Rent Shop Volunteer Join

Q. Who is Mr. Smarty Plants?

A: There are those who suspect Wildflower Center volunteers are the culpable and capable culprits. Yet, others think staff members play some, albeit small, role. You can torture us with your plant questions, but we will never reveal the Green Guru's secret identity.

Help us grow by giving to the Plant Database Fund or by becoming a member

Did you know you can access the Native Plant Information Network with your web-enabled smartphone?

Share

Ask Mr. Smarty Plants

Ask Mr. Smarty Plants is a free service provided by the staff and volunteers at the Lady Bird Johnson Wildflower Center.

Search Smarty Plants
See a list of all Smarty Plants questions

Please forgive us, but Mr. Smarty Plants has been overwhelmed by a flood of mail and must take a break for awhile to catch up. We hope to be accepting new questions again soon. Thank you!

Need help with plant identification, visit the plant identification page.

 
rate this answer
1 rating

Friday - July 17, 2009

From: Boerne, TX
Region: Southwest
Topic: Poisonous Plants
Title: Is Desert willow poisonous to horses in Boerne TX
Answered by: Barbara Medford

QUESTION:

I have just purchased Bubba Desert Willows and have horses. Will they eat them, do you know and if so will they be harmed? Thanks

ANSWER:

We are assuming that the "Bubba" is a name given to  Chilopsis linearis (desert willow) by a nursery retailer. This USDA Plant Profile shows that it is native in the area of Kendall County, and will probably do fine in Boerne. We don't know if horses will eat them; we do know that the horse is a herbivore and a grazing animal. Mostly they eat grass and hay, which is dried grass. Given their size, horses have small stomachs designed to process small amounts of food continuously. Horses will also eat stray foliage, like leaves and branches. So, this probably means they would eat the desert willow, if it was available, and it might not hurt the horse, but it would sure mess up those beautiful blooms on the plant. Given the choice, we would separate horses and desert willows, for the sake of the plants.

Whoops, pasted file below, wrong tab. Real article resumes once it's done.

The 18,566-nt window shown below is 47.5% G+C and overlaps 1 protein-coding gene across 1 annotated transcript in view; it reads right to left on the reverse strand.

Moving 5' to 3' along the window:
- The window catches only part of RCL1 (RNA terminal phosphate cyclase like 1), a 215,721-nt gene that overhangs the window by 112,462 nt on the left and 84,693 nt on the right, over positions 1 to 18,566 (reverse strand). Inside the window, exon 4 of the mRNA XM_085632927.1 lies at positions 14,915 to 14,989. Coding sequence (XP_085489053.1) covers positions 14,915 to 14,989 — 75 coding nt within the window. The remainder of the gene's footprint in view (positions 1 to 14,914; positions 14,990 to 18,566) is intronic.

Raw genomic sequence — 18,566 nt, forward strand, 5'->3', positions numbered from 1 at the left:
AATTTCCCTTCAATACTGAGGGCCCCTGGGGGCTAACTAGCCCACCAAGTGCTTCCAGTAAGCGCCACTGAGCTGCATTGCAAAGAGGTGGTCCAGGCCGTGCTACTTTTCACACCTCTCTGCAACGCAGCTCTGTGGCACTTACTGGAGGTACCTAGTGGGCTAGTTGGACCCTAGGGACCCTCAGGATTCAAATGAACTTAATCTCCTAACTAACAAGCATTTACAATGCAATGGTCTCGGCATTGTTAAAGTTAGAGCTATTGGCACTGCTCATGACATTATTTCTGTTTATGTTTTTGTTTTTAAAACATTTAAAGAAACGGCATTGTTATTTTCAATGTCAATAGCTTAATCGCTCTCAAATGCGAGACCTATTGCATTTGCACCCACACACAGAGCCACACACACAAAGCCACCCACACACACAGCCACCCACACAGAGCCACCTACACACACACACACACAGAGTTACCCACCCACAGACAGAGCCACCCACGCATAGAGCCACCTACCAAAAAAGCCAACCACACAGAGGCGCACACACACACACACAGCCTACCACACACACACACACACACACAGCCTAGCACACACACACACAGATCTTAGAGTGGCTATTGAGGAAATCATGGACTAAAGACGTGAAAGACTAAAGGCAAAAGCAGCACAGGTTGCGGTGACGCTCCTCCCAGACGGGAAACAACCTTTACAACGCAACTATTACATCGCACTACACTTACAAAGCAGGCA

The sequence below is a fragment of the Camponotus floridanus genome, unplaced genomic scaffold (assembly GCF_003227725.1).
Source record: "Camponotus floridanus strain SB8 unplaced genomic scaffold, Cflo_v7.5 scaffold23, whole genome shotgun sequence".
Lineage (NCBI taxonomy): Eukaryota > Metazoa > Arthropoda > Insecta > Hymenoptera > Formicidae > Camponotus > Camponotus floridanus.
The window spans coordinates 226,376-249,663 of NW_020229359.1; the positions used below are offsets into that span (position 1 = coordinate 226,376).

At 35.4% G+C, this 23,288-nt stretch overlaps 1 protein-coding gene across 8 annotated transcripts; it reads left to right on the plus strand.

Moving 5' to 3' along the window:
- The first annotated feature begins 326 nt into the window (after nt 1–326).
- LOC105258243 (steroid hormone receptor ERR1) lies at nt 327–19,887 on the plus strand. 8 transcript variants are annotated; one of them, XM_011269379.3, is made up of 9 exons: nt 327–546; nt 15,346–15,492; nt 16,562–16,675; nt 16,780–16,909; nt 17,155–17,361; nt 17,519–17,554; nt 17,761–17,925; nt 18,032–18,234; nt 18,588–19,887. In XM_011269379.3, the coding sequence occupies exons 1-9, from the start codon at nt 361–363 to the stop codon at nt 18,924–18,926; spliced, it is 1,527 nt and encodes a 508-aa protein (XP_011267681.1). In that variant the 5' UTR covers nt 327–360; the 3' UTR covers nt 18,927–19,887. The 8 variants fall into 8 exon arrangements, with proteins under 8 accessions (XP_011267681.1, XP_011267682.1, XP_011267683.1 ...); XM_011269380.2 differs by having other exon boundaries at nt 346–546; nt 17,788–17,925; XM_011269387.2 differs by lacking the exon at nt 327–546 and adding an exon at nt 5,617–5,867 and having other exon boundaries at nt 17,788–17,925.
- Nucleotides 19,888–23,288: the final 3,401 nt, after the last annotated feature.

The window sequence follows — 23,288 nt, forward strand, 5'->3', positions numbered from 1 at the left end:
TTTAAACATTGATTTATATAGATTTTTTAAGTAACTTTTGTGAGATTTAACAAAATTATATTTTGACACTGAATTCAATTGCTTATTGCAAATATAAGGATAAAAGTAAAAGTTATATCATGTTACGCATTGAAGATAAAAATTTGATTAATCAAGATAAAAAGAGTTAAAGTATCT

We have checked all of the poison plant databases listed below, and none of them list Chilopsis linearis (desert willow).

Poisonous Plants of North Carolina

Cornell University Plants Poisonous to Livestock

Toxic Plants of Texas 

University of Pennsylvania Poisonous Plants

Canadian Poisonous Plants Information System

Horse Nutrition: Poisonous Plants from Ohio State University

10 Most Poisonous Plants for Horses from EquiSearch.com

Poisonous Plants from Trailblazer Magazine

Toxic Plants: Horses from the ASPCA

Because the desert willow does not appear on any of these lists does not guarantee it not to harm horses, but it reduces the possibility. 


Chilopsis linearis

Chilopsis linearis

Chilopsis linearis

Chilopsis linearis

 

 

 

More Poisonous Plants Questions

North American Plants with Poisonous Thorns
December 01, 2011 - Are there any plants in North America that possess poisonous thorns?
view the full question and answer

Are seeds of trumpet vine poisonous from Creston BC
September 12, 2013 - Are the seeds in the trumpet vines pods poisonous to humans or can I use them as dried beans? I have one plant that covers most of my house's south wall. It is a very established plant.
view the full question and answer

Non-native astilbe resemblance to non-native poisonous castor bean from Tomslake BC
May 21, 2014 - I have a plant that looks like a castor bean but it has flowers like a Younique Silvery Pink Astilbe. Need to id because castor bean is poisonous. This plant grows up to 5 feet in height. Thank you !
view the full question and answer

Effects of Hedysarum mackenzii from Pflugerville TX
May 08, 2013 - What are the effects of Hedysarum mackenzii?
view the full question and answer

Vine non-toxic to alpacas and dogs from Fowler CA
June 29, 2012 - We have alpacas and would like to plant a flowering vine on a backyard fence that adjoins the pasture. We live in Central California so we have many hot days during the summer and would like a plan...
view the full question and answer

Support the Wildflower Center by Donating Online or Becoming a Member today.